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Snap Lands Deals With Top Music Companies to Add Songs to Videos

Lucas Shaw

(Bloomberg) -- Snap Inc. is introducing a new feature that lets customers add music to their posts within Snapchat, creating a way for young people to share songs with friends and a new promotional tool for the music industry.

Snap will roll out a test of the product in New Zealand and Australia starting Monday and plans to release it more widely later this year, according to a spokesperson. The company has secured the rights to music from several major music companies, including Warner Music Group, Universal Music Publishing Group and Merlin.

Millions of people already use social media to share music, either in links to streaming services or videos set to songs. Securing music rights will enable Snapchat users to do so without the risk of violating copyrights or having the videos taken down.

This new feature also allows Snapchat to offer similar features as Instagram and TikTok, two of its biggest rivals and subjects of increased government scrutiny. Snap says it has a larger audience in the U.S. than TikTok or Twitter, reaching 90% of people between the ages of 13 and 24.

“We’re always looking for new ways to give Snapchatters creative tools to express themselves,” the company said in a statement. “Music is a new dimension they can add to their Snaps that help capture feelings and moments they want to share with their real friends.”

After years of not paying for music, social-media companies are lining up to secure the rights. Facebook licensed music in late 2017 and just expanded its deal with music companies to include officially licensed music videos. Twitch and TikTok are also in talks to license music rights from major record companies.

Read more: Facebook finally gets the rights to music videos

The deals represent a significant new source of revenue for music companies, which have long been critical of technology platforms for getting rich off their work. Many social-media apps used music to secure an audience, and many of their most popular videos and memes are set to music.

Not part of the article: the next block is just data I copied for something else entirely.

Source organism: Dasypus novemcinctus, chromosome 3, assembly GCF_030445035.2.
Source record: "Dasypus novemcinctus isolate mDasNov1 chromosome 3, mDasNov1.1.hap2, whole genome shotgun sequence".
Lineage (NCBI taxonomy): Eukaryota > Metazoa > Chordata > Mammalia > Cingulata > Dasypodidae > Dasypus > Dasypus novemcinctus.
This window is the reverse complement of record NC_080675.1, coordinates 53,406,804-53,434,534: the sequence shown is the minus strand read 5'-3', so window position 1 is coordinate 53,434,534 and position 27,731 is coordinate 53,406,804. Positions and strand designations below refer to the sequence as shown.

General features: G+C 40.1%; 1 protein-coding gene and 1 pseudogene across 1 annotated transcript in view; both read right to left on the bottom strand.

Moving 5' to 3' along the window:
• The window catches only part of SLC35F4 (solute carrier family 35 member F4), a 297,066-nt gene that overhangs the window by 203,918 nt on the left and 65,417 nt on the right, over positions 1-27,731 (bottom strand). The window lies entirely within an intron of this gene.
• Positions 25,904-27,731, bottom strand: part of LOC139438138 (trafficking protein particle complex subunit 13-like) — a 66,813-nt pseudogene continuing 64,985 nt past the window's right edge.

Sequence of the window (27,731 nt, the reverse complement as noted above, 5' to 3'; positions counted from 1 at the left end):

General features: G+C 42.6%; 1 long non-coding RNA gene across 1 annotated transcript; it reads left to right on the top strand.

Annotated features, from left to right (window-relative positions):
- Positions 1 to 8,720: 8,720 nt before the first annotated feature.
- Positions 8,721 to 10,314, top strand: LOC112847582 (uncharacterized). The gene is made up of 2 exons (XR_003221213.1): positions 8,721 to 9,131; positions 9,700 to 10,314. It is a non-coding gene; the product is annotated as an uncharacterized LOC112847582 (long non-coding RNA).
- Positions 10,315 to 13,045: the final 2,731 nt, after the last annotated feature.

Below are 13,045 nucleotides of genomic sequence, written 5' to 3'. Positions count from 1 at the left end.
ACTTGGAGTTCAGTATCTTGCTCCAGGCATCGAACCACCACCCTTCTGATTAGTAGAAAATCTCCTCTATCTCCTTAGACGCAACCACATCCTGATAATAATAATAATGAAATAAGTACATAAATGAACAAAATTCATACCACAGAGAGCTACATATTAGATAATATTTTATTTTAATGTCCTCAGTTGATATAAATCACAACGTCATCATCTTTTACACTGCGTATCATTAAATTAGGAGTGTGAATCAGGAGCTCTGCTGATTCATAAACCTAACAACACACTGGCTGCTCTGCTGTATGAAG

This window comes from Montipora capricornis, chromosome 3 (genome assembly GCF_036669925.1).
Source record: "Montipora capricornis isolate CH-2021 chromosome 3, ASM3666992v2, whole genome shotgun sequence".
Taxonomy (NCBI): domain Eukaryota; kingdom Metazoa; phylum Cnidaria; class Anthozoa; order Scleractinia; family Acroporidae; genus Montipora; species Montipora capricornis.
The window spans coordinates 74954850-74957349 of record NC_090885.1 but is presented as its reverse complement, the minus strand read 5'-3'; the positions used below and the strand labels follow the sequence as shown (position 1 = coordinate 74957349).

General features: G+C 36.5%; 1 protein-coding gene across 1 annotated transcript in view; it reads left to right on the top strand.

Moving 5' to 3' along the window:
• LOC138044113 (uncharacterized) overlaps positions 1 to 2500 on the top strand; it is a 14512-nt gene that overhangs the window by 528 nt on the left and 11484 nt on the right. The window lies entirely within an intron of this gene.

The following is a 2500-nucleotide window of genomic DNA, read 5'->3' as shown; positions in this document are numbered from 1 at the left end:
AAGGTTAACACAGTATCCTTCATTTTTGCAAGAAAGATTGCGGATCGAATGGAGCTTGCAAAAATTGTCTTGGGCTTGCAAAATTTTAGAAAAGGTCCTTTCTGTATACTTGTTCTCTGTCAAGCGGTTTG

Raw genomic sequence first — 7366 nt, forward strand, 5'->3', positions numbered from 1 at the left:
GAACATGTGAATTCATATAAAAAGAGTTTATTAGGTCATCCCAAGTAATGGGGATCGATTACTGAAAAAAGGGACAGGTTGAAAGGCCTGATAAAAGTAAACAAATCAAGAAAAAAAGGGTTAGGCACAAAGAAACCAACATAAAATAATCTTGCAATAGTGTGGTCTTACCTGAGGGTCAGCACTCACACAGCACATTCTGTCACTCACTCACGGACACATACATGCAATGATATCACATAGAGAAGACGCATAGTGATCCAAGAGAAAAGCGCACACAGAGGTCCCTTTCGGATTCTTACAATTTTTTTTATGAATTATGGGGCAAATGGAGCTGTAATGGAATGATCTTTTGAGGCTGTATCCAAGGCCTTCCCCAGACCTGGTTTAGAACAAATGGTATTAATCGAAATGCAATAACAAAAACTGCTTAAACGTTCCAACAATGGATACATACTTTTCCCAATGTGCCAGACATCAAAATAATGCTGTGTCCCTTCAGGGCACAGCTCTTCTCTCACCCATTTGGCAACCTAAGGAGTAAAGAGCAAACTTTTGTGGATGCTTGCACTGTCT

Social media is also a vital promotional channel for most artists, helping them communicate directly with fans. Many of the biggest hits of the past few years originated on apps such as TikTok and YouTube. With the new feature, Snap users will be able to see the name of the song being used in a video, and follow a link to listen to the full song in streaming services such as Spotify and Apple Music.

The prospect of fresh cash and promotion comes at an opportune time. People have been listening to music less during the coronavirus pandemic — partly because they’re not commuting — and the sale of physical media is down.

“Our goal is to enable cutting-edge social tools to bring our artists’ music to Snap’s highly engaged user base,” Oana Ruxandra, the chief digital officer at Warner Music Group, said in a statement.

Snap has explored licensing music before and was once reported to be interested in buying Taylor Swift’s old record label. This new feature is a more modest endeavor, but also more in keeping with its role as a messaging app for friends.

This is just the start of Snap’s music strategy. But it has yet to reach a deal with the record-label arm of Universal Music, the world’s largest, or Sony, owner of the world’s top music publisher.

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